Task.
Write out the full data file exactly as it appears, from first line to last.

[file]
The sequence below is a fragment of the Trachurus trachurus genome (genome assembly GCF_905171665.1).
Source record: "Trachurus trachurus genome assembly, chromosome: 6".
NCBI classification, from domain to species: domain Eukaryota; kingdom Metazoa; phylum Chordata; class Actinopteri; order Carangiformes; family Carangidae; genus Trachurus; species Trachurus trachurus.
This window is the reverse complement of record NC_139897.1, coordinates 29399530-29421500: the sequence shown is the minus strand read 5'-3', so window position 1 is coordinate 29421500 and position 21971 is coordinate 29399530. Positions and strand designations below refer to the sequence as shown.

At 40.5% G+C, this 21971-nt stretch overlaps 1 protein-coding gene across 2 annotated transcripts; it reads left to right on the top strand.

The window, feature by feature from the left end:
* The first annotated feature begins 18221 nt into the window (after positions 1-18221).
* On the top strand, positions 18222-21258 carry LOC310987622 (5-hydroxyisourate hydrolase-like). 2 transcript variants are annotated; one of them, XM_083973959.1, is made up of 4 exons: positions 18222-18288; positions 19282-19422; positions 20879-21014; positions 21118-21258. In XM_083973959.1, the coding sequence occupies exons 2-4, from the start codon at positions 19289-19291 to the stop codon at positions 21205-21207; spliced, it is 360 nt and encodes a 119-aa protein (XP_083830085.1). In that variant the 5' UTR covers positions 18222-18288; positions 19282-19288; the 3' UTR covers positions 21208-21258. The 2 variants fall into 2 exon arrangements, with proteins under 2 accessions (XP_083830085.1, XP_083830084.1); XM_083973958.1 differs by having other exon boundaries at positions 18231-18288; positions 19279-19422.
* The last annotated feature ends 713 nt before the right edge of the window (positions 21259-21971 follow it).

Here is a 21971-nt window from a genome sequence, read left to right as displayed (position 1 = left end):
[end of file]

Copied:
The sequence below is a fragment of the Trachurus trachurus genome (genome assembly GCF_905171665.1).
Source record: "Trachurus trachurus genome assembly, chromosome: 6".
NCBI classification, from domain to species: domain Eukaryota; kingdom Metazoa; phylum Chordata; class Actinopteri; order Carangiformes; family Carangidae; genus Trachurus; species Trachurus trachurus.
This window is the reverse complement of record NC_139897.1, coordinates 29399530-29421500: the sequence shown is the minus strand read 5'-3', so window position 1 is coordinate 29421500 and position 21971 is coordinate 29399530. Positions and strand designations below refer to the sequence as shown.

At 40.5% G+C, this 21971-nt stretch overlaps 1 protein-coding gene across 2 annotated transcripts; it reads left to right on the top strand.

The window, feature by feature from the left end:
* The first annotated feature begins 18221 nt into the window (after positions 1-18221).
* On the top strand, positions 18222-21258 carry LOC310987622 (5-hydroxyisourate hydrolase-like). 2 transcript variants are annotated; one of them, XM_083973959.1, is made up of 4 exons: positions 18222-18288; positions 19282-19422; positions 20879-21014; positions 21118-21258. In XM_083973959.1, the coding sequence occupies exons 2-4, from the start codon at positions 19289-19291 to the stop codon at positions 21205-21207; spliced, it is 360 nt and encodes a 119-aa protein (XP_083830085.1). In that variant the 5' UTR covers positions 18222-18288; positions 19282-19288; the 3' UTR covers positions 21208-21258. The 2 variants fall into 2 exon arrangements, with proteins under 2 accessions (XP_083830085.1, XP_083830084.1); XM_083973958.1 differs by having other exon boundaries at positions 18231-18288; positions 19279-19422.
* The last annotated feature ends 713 nt before the right edge of the window (positions 21259-21971 follow it).

Here is a 21971-nt window from a genome sequence, read left to right as displayed (position 1 = left end):